All You Need to Know about Hiking the West Highland Way
Do you plan on hiking the West Highland Way? Do you wonder how to prepare for it? You are in the right place! I walked the West Highland Way trail over a year ago and it was truly life-changing. I had a lovely time but I’ve made some mistakes, too. I would love to share some ideas, tips, and advice so your time on the most popular Scottish trail is only positive.
Why hiking the West Highland Way?
West Highland Way is probably the most famous trail in Scotland. It takes you from Milngavie on the outskirts of Glasgow all the way to Fort William, 154 km (or 96 miles) to the North.
It was officially opened in 1980 and became the first officially designated long distance footpath in Scotland. Thousands of people walk the WHW each year, and for a good reason – it takes you through a wonderful variety of terrain and breath-taking views.
If you think I'm exaggerating the "breath-taking views" thing - check my post love letter to Scotland - in photos. I'm right, aren't I?
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There is really no surprise why WHW is such a popular trail. It can be done very fast or leisurely over nine or ten days. You can adapt it to your own physical strengths or length of vacation time.
What is great about the West Highland Way’s popularity is that for most of its length it has a very rich accommodation base – B&Bs, hotels, and campsites – every tourist can find something that matches their budget or preferences.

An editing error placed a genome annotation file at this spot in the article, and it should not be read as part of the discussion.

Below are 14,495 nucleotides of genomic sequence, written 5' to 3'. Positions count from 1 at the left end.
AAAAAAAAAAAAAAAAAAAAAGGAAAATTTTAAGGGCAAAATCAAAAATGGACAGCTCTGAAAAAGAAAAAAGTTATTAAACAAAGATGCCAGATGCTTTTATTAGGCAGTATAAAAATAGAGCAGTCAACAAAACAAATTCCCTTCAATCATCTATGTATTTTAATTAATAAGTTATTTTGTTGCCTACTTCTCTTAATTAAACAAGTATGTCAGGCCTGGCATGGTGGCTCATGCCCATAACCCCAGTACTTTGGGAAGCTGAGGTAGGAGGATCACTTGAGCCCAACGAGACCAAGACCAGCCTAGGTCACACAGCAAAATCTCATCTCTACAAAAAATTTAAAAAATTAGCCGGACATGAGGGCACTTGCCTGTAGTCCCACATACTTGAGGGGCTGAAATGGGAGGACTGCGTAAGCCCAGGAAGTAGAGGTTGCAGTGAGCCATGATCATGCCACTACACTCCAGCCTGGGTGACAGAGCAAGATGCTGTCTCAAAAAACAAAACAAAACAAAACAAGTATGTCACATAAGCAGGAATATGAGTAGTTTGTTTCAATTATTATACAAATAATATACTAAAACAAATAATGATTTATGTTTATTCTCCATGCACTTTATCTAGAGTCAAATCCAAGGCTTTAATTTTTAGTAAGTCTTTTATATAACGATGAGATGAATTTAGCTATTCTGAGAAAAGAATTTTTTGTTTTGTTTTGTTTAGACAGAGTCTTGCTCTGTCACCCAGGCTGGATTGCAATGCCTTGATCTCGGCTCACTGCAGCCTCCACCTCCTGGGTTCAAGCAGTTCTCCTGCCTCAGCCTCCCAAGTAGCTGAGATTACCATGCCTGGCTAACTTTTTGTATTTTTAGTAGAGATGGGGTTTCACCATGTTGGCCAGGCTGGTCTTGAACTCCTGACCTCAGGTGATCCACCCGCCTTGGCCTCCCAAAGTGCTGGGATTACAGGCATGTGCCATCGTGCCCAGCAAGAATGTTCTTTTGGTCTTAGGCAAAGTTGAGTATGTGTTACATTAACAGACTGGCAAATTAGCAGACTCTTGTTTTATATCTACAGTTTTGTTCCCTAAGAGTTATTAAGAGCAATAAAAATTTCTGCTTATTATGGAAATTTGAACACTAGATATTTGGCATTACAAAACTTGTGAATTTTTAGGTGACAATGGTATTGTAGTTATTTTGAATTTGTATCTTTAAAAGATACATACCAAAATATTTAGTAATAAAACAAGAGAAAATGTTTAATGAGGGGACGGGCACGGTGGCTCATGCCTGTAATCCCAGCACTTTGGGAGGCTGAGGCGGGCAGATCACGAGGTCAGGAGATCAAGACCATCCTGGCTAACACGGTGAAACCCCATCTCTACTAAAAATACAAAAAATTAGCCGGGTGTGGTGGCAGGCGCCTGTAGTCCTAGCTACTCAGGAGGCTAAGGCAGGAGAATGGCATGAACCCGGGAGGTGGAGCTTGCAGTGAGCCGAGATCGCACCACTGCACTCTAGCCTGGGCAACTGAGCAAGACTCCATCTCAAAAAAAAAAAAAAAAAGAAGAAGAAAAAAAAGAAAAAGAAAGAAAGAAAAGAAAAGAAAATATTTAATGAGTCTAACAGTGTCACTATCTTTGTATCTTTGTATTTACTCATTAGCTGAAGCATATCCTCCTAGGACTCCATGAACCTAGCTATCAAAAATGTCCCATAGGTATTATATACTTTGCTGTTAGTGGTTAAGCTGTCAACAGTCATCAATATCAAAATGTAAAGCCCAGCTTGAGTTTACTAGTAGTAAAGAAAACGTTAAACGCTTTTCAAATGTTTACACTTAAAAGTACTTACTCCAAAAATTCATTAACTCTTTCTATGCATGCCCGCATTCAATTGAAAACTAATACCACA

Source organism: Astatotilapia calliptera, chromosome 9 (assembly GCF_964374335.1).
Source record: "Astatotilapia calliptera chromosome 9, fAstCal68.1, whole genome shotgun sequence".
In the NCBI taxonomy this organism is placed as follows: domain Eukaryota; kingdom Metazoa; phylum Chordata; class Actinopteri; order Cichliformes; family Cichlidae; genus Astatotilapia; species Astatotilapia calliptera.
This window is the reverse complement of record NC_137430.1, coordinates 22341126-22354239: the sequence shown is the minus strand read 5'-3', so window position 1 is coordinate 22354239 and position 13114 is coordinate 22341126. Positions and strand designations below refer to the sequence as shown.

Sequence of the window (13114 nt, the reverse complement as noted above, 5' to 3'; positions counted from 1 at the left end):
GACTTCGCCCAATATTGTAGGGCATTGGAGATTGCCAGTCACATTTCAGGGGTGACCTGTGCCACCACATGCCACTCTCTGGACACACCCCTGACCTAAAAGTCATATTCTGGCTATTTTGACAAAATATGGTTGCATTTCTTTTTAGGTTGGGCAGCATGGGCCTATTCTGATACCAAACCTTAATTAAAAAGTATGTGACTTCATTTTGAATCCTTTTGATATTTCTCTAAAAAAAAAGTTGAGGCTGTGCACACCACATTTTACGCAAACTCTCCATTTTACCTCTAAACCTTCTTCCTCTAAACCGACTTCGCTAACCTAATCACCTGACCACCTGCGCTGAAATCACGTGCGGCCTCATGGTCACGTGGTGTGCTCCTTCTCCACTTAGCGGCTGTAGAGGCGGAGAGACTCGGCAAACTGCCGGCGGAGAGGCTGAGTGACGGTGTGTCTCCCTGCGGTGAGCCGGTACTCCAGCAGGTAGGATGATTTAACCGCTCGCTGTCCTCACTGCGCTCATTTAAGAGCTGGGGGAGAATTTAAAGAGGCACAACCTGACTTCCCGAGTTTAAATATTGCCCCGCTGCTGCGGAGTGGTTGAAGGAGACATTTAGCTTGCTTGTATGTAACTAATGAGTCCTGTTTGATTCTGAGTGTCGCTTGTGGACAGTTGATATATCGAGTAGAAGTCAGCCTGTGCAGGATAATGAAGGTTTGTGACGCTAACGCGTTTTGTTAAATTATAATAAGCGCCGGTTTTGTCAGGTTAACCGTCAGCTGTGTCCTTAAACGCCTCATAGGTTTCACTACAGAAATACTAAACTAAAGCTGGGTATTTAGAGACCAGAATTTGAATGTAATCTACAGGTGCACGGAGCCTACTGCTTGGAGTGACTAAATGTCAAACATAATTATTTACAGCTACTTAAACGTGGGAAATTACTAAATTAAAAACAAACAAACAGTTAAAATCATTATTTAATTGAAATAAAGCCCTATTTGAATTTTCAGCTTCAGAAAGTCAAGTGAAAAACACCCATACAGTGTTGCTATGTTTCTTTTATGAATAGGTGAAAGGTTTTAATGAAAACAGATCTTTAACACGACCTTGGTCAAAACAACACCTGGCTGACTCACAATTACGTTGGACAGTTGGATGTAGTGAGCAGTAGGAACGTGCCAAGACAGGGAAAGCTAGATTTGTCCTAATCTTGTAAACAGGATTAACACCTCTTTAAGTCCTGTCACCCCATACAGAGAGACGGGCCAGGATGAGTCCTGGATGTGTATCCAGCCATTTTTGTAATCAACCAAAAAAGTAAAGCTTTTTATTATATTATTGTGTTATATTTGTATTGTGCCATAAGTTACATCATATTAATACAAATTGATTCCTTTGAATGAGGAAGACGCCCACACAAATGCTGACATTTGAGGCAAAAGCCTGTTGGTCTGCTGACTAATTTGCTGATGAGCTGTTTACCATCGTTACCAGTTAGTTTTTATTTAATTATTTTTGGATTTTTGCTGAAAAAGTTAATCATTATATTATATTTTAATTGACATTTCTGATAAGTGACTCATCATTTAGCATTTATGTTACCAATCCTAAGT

When you add to it the Scottish approval for wild camping, you are free to spread your daily hikes as long or short as you want.
This is of particular importance when you are a beginner and you are not really sure if 10 km a day is a lot or not. That was my problem – as I started the hike after many, many years of hiatus, I had no idea how my body would react.
I was surprised how tired I was and that I didn’t make it to the planned campsite. My expectations based on other hikers' experiences were unrealistic. The good thing is, there was another campsite a couple of miles before that I could stop at.
If you are not sure of your own capabilities, be flexible and open – don’t beat yourself up for not making some made-up “daily distance”. There are many options and it’s better to cut something short than to risk injury or feel so miserable your whole adventure becomes torture.
How should I prepare for hiking the West Highland Way?
First of all - learn about the trail, so congratulations: that's what you are doing now. Read some good descriptions - I can always recommend the awesome website Walking Highlands where you can find detailed descriptions and maps of every possible trail in Scotland.
I loved reading also hikers' reports to learn even more. I even copied and downloaded them to my kindle to ease my anxiety. If you are as anxious as me - I recommend doing this.
You can read about the trail also in my reports from it:
If you plan on staying at hotels and B&Bs - book them early on, they are all booked in the summer!
If you plan on camping - check what your options are for camping and staying at bothies along the West Highland Way.
Get your gear ready and make sure you break in your boots early on. Do some trial hikes if you can - also with a weighted backpack. If you can't do that (I couldn't) - plan on heaving the first few days easy and shorter to let your body adjust to the sudden change in usage.
Clothes and gear for hiking the West Highland Way